A fuel cell is an electrochemical device that utilizes hydrogen and oxygen to produce electricity. While a fuel cell operates similarly to a battery, it does not rundown or requires recharging, and it will produce electrical energy as long as fuel is supplied. Because the conversion of the fuel to energy takes place through an electrochemical process, rather than combustion, a fuel cell is cleaner and quieter than a gasoline-powered generator.
The accompanying image illustrates the operation of a Proton Exchange Membrane (PEM) fuel cell. (UltraCell uses a proprietary version of this fuel cell type). One of the most common types of fuel cells is the proton exchange membrane (PEM) fuel cell, which uses hydrogen as a fuel. It consists of a membrane that allows hydrogen protons to transfer from the anode to the cathode with catalysts on both electrodes to assist in the chemical reactions. Each membrane cell is connected to an electric circuit. Hydrogen is provided to the anode while oxygen is supplied to the cathode. The hydrogen breaks down at the anode into electrons and protons. The electrons pass through the electric circuit to provide power to a load while the protons pass through the membrane to the cathode. The electrons and protons combine with oxygen at the cathode and produce water.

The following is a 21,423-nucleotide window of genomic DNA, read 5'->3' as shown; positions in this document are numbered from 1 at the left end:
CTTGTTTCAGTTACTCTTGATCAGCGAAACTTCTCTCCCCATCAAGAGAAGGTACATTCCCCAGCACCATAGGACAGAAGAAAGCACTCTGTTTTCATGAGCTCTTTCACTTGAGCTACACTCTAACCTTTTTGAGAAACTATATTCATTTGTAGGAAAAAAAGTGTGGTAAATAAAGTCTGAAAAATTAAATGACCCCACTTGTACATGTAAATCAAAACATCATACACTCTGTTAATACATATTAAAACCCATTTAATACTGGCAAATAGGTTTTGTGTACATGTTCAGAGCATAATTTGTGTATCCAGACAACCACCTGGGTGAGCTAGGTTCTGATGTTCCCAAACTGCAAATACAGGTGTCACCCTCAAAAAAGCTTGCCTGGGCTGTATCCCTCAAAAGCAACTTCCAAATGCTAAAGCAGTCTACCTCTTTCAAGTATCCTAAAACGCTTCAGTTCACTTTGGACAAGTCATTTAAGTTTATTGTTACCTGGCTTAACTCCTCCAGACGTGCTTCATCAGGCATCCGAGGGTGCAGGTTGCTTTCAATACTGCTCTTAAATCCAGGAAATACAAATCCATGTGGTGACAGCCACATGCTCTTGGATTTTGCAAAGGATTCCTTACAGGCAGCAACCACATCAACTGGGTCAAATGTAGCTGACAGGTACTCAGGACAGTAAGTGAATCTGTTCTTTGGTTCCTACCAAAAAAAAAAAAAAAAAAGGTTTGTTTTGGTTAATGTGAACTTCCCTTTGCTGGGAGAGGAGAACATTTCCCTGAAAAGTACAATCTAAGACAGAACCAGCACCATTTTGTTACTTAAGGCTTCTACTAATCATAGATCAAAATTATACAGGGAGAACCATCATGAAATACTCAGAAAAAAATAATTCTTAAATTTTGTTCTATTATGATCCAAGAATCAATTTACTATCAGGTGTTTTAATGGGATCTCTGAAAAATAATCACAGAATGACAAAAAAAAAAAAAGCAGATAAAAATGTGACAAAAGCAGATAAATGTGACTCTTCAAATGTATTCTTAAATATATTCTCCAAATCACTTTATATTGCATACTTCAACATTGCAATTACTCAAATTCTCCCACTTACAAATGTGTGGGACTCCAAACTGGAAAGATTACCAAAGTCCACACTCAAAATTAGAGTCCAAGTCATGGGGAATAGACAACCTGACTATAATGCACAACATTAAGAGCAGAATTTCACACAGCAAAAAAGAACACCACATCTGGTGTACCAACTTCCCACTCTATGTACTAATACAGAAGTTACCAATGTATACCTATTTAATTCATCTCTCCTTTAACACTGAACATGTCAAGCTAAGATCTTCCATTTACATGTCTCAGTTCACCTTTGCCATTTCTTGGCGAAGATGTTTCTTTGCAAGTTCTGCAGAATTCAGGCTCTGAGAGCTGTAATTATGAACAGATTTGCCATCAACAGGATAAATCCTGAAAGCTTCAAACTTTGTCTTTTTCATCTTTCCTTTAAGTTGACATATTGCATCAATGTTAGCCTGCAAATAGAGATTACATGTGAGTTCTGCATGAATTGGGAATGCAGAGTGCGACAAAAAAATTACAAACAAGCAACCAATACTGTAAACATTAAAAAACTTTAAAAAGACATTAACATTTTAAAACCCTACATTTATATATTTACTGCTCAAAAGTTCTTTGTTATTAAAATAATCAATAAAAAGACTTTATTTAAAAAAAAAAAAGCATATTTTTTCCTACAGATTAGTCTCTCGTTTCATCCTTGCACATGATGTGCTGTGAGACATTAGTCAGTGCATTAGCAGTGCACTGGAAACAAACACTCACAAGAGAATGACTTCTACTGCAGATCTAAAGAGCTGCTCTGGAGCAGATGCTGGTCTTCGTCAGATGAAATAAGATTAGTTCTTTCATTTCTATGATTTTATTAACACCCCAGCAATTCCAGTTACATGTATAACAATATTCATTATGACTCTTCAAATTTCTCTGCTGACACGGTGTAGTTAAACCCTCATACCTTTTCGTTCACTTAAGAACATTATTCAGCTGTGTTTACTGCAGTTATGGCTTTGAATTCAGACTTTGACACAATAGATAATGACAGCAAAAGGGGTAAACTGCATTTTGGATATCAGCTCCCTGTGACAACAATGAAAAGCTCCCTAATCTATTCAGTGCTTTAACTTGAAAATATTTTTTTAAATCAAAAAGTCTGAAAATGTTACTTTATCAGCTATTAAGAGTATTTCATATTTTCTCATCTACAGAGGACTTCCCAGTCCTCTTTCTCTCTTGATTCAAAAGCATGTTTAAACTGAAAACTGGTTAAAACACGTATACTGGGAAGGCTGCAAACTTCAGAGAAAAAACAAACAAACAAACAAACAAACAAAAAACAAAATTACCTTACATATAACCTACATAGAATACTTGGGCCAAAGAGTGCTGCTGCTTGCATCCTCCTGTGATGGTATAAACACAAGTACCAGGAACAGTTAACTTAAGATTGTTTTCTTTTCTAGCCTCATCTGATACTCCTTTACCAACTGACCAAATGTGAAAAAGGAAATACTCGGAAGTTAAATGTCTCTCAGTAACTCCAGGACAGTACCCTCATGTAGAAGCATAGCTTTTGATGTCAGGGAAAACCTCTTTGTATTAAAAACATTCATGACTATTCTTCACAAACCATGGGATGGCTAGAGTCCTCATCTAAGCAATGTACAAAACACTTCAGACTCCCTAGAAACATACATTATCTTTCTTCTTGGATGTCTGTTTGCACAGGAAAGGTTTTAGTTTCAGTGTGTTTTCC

UltraCell XX25™ Fuel Cell